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Joseph Teodor Conrad

 

Date Born: 12/3/1857
Place of Birth: Berdychiv, Ukraine

Date Died: 8/3/0
Place of Death: Canterbury, England


Joseph Conrad was a Polish-born British novelist. Some of his works have been labelled romantic, although Conrad's romanticism is tempered with irony and a fine sense of man's capacity for self-deception. Many critics have placed him as a forerunner of modernism.

Conrad was born Jozef Teodor Konrad Korzeniowski (of the Natecz coat-of-arms) in Berdyczow, Poland (now Berdychiv, Ukraine) into a highly patriotic landowning Polish szlachta (noble) family.

Conrad's father, a writer (best known for patriotic tragedies) and translator from French and English, was arrested by the Russian authorities in Warsaw for his activities in support of the 1863 insurrection against Tsarist Russia, and was exiled to Siberia. His mother died of tuberculosis in 1865, as did his father four years later in Kraków, leaving Conrad orphaned at the age of eleven.

He was placed in the care of his maternal uncle, Tadeusz Bobrowski, in Krakow — a more cautious figure than either of his parents. Bobrowski nevertheless allowed Conrad to travel to Marseille and begin a career as a seaman at the age of 17, after the failure to secure Conrad Austro-Hungarian citizenship made him liable for 25-year conscription into the Russian army.

Conrad lived an adventurous life, becoming involved in gunrunning and political conspiracy, which he later fictionalized in his novel The Arrow of Gold, and allegedly had a disastrous love affair, putting him into a state of despair.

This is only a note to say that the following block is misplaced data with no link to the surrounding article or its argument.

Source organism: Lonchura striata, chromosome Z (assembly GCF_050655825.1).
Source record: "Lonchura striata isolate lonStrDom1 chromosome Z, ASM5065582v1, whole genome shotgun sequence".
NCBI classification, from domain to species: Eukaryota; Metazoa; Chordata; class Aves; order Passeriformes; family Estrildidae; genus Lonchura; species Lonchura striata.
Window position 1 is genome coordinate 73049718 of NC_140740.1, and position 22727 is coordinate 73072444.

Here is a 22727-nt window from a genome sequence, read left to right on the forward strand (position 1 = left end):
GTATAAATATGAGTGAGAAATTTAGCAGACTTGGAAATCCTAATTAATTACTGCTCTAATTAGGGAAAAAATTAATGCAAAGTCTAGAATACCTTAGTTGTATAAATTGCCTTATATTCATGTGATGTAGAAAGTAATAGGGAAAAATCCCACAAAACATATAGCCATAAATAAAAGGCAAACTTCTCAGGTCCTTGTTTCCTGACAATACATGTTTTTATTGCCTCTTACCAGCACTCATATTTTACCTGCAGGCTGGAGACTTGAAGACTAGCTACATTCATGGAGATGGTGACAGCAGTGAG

In 1878, after a failed suicide attempt, Conrad took service on his first British ship. He learned English before the age of 21, and in 1886 gained both his Master Mariner's certificate and British citizenship. He first arrived in England at the port of Lowestoft, Suffolk, and later lived in London and near Canterbury, Kent.

In 1894, aged 36, Conrad left the sea to become an author. His first novel, Almayer's Folly, set on the east coast of Borneo, was published in English in 1895.

At that time the lingua franca of educated Europeans was French, Conrad's second language, and it is remarkable that Conrad could write so fluently and effectively in his third language, English. This is the basis of what some linguists (e.g., T. Scovel, 1988) refer to as the "Joseph Conrad effect": while some language learners may easily be discernible from native speakers by their non-standard phonology, they may be regarded as native speakers in terms of their syntax, morphology and lexicon. In fact, some of Conrad's stylistic originality in English may be attributable to his command of other languages, which offered him a richer palette of idiom and image.

Many of Conrad's early novels are set aboard ships. His novel Nostromo is a panoramic study of revolution in South America, while The Secret Agent and Under Western Eyes are among the first modern novels to treat the subjects of terrorism and espionage.